Closed wood-burning stoves have provided a way of heating buildings in central Europe since the thirteenth century. Conical ceramic tiles were inserted into the stone and mortar walls of the stoves in order to increase the radiation of heat. By the fifteenth century, however, these early stoves were replaced by others with walls built entirely from inter-connecting ceramic tiles. Initially niche-type tiles were used, but by the sixteenth century most stoves were constructed from rectangular panel-type tiles. These had deep flanges at the rear to help retain heat, while the front surfaces had relief-moulded decoration enhanced with coloured lead glazes, or else had painted tin-glazed decoration. This latter type became particularly popular in Switzerland and Austria, where the maiolica technique was introduced during the 16th century.



The typical late medieval tile-stove took the form of a large rectangular fire-box, supported on masonry or legs, and topped by a tower to provide a greater surface for the radiation of heat. Though essentially free-standing, the stove would be positioned against a wall in which openings had been cut to connect to a stoke-hole and flue at its rear. This allowed the stove to be stoked directly from an adjacent room, and for fumes to be extracted. The cleanliness of the room in which the stove itself was situated was thus ensured. Only in the eighteenth century did stoves stoked from an opening in the front become standard.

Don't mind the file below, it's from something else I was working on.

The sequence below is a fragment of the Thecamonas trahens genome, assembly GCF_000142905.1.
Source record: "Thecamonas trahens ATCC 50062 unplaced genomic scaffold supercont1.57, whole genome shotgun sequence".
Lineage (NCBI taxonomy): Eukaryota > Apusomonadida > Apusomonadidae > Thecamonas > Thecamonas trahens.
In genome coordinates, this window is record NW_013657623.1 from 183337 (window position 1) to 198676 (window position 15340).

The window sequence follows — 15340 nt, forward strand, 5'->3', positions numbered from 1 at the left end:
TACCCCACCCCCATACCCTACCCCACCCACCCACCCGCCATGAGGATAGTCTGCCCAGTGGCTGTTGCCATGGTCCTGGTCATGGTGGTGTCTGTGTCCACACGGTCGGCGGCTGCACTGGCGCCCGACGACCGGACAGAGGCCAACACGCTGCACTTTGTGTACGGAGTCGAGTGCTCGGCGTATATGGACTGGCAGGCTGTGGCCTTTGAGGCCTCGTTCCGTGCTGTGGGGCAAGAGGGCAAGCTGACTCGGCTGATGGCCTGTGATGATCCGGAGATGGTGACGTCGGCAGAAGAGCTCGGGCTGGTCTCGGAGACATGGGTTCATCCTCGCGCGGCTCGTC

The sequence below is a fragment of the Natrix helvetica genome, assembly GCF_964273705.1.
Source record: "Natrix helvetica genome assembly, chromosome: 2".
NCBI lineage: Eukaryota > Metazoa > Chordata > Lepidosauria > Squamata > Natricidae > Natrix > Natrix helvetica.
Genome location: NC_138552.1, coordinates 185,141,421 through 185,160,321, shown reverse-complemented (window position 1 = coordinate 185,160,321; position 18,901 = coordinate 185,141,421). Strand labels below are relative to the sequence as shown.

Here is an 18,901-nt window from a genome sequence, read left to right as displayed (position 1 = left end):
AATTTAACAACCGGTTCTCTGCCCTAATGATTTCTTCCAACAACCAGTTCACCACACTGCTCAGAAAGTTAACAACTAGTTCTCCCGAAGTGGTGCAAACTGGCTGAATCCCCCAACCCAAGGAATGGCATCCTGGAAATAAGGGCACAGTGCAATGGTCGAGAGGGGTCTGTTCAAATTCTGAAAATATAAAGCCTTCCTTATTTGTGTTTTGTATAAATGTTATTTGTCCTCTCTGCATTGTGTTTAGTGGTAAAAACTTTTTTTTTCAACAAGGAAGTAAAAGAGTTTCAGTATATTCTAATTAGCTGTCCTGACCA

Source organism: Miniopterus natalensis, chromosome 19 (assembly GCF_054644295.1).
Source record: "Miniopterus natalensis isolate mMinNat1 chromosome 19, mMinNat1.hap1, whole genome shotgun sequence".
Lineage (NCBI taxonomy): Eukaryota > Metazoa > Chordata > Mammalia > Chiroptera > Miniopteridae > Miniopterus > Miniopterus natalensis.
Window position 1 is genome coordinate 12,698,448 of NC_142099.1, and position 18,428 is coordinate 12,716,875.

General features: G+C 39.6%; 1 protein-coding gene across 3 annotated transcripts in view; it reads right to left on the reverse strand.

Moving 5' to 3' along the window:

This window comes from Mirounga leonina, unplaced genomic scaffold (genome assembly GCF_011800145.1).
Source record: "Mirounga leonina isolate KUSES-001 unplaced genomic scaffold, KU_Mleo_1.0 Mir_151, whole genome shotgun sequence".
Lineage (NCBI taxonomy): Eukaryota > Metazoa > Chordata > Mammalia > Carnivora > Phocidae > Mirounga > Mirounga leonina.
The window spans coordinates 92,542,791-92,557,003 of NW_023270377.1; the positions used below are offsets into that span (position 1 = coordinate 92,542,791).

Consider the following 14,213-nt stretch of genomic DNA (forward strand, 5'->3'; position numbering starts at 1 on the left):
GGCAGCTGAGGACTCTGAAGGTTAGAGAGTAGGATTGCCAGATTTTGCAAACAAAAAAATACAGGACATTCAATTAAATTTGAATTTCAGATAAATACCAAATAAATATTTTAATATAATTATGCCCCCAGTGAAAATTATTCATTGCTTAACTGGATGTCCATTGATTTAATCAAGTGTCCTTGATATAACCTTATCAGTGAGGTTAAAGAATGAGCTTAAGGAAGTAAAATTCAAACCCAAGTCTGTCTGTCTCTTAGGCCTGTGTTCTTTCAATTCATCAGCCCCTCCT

The use of tile-stoves became widespread in the colder climates of central and northern Europe, from Germany, Austria, and Switzerland eastwards to Hungary and Poland, and throughout the Baltic regions and Scandinavia. In the fifteenth and sixteenth centuries, stove tiles were also exported from Germany for use in the Netherlands and England, and local manufacture was practised in these countries for a time. Initially, tile-stoves were to be found only in castles, palaces and ecclesiastical buildings, but increasingly they also came to be used in the houses of wealthy citizens. This more widespread use became established in Germany as early as the fourteenth century. In England, where tile-stoves were in any case far less common, they appear to have been confined to royal or ecclesisatical sites until the mid-sixteenth century. Ceramic stoves continue to be used in some parts of Europe.
Summary
The German-speaking lands in northern Europe developed a sealed wood-fired stove for heating large rooms. These efficient stoves were mounted so that the stokehole and flue were behind the wall. This allowed the room to be completely free of fumes and smoke. Moreover, the stoves could be built to almost any size using deep moulded tiles. These were not only decorative but also provided the maximum surface area for heating.
Bibliographic References
  • Kornhas, Karl. Der Londoner Ofen von Hans Kraut. Mein Heimatland. 1932, vol. 19. p219.
  • Strauss, Konrad. [article]. Altes Kunsthandwerk. 1927. p215.
  • Demmin, Auguste. Guide de l'amateur de faïences et porcelaines, poteries, terres cuites, peinture sur lave, émaux, pierres précieuses artificielles, vitraux et verreries. (3rd ed.). Paris : Jules Renouard, 1867. p222.
  • Nagel, Herbert. Ein kachelofen des Hans Kraut aus Villengen im Londoner Victoria und Albert Museum. Keramische Zeitschrift. 1960, no. 10. pp583-7.
  • Lane, Arthur. A Guide to the Collection of Tiles. London, 1960, pp42, 56.
  • Graves, Alun. Tiles and Tilework of Europe. London: Victoria and Albert Museum, 2002. fig 3.25, p68.
  • Hildyard, Robin. European Ceramics. London : V&A Publications, 1999. 144 p., ill. ISBN 185177260X
Collection
Accession Number
498:1 to 6-1868

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record createdNovember 25, 2002